Financial Policy Committee

From Wikipedia, the free encyclopedia
Jump to navigation Jump to search

The Financial Policy Committee (FPC) is an official committee of the Bank of England, modelled on the already well established Monetary Policy Committee. It was announced in 2010 as a new body responsible for monitoring the economy of the United Kingdom.[1] Focusing on the macro-economic and financial issues that may threaten long term growth prospects,[2] it was expected to be officially set out in legislation during 2012.[1] Although early plans were for the interim (pre-legislation) FPC to meet in late 2010, the committee's first meeting was held in June 2011.[3] As of March 2012, the FPC is expected to take over operational responsibility for managing the financial sector from the Financial Services Authority with legislation planned for 2013.[4]

Once operational, the committee, headed by the Governor of the Bank (currently Mark Carney), will address any risks it identifies by passing on its concerns to a new Prudential Regulation Authority (PRA), which will be obliged to act.[2] Plans for the committee were set out in George Osborne's first Mansion House speech in June 2010, along with the creation of the PRA and a Consumer Protection and Markets Authority (CPMA, later renamed the Financial Conduct Authority, or FCA).[1] Minutes of FPC meetings are made available,[4] a move intended both "to increase transparency and to help transmit messages to the City".[2] After legislation is passed, the FPC will be fully accountable to Parliament.[1]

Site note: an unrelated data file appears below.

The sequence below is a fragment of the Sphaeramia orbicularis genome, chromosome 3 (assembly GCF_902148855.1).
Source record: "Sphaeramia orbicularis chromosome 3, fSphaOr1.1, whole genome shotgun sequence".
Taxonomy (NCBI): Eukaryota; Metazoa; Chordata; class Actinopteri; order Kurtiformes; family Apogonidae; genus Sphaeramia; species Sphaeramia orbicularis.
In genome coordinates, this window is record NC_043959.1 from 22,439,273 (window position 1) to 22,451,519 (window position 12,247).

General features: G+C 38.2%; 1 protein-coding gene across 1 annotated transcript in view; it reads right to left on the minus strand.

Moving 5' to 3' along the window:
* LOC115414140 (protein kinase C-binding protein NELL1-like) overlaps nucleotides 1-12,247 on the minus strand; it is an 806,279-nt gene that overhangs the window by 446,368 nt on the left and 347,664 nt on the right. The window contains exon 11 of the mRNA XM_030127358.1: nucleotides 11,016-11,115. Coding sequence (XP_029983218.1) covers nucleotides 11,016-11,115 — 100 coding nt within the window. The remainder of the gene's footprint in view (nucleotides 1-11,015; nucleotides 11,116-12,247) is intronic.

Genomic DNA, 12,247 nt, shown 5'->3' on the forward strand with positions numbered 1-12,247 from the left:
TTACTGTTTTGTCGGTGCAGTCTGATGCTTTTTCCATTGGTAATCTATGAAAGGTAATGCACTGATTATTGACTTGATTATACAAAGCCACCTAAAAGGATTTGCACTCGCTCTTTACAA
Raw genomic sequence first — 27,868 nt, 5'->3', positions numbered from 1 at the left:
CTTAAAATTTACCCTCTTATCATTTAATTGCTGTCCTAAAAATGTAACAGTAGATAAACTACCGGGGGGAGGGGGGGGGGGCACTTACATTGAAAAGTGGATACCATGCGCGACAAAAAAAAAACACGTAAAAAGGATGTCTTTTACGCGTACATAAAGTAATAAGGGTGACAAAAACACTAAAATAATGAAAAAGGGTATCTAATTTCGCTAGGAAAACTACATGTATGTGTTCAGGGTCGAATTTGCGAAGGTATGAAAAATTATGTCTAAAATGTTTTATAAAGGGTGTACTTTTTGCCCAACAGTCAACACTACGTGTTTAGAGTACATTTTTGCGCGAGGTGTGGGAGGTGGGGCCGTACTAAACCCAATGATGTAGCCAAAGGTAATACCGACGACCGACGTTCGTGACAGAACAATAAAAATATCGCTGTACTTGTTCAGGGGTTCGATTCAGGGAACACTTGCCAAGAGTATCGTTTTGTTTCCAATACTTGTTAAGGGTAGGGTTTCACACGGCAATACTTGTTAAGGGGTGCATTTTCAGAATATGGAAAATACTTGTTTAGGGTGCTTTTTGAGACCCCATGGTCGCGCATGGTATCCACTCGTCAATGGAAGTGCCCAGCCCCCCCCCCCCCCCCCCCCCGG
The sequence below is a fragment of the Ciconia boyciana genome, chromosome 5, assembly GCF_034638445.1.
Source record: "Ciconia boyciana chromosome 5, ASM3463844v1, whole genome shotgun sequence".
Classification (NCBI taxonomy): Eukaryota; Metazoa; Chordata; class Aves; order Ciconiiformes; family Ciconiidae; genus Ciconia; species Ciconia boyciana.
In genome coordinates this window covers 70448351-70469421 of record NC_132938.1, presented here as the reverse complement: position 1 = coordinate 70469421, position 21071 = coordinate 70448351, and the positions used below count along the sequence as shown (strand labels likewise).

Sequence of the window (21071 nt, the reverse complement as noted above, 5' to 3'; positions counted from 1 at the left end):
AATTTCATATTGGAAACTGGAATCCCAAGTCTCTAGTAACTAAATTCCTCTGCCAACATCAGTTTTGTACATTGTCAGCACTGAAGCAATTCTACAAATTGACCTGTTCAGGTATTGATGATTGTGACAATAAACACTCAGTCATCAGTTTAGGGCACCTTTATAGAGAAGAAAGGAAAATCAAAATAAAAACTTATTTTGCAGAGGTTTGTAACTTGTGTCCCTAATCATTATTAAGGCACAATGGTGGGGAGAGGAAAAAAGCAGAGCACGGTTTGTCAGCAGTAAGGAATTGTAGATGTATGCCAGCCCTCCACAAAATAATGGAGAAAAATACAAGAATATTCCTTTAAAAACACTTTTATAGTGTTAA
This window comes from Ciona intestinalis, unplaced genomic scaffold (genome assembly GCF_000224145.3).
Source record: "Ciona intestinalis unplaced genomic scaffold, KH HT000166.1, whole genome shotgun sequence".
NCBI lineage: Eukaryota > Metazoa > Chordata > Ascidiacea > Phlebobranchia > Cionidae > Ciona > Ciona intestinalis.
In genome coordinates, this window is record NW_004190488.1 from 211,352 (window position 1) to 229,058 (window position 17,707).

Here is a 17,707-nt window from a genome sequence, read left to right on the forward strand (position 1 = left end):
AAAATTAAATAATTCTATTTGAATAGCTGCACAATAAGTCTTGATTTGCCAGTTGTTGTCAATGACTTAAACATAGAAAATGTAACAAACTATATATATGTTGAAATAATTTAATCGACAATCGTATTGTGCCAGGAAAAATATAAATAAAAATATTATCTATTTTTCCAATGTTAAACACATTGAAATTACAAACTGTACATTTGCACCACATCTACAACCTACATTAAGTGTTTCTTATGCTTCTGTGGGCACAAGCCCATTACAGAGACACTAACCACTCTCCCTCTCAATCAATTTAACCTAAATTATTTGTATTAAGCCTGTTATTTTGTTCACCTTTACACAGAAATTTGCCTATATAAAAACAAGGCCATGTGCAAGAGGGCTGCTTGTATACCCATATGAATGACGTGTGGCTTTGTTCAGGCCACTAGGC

See also[edit]

References[edit]

  1. ^ a b c d Elliott, Larry (17 June 2010). "Bank of England's City watchdog to meet in autumn". The Guardian. Retrieved 7 October 2010. 
  2. ^ a b c "Q&A: Osborne's financial regulation reforms". BBC News. 17 June 2010. Retrieved 7 October 2010. 
  3. ^ Treanor, Jill (12 June 2011). "Financial policy committee faces difficult birth". The Observer. Retrieved 28 March 2012. 
  4. ^ a b Inman, Phillip (28 March 2012). "Bank of England split on tackling next house price boom". The Guardian. Retrieved 28 March 2012. 

External links[edit]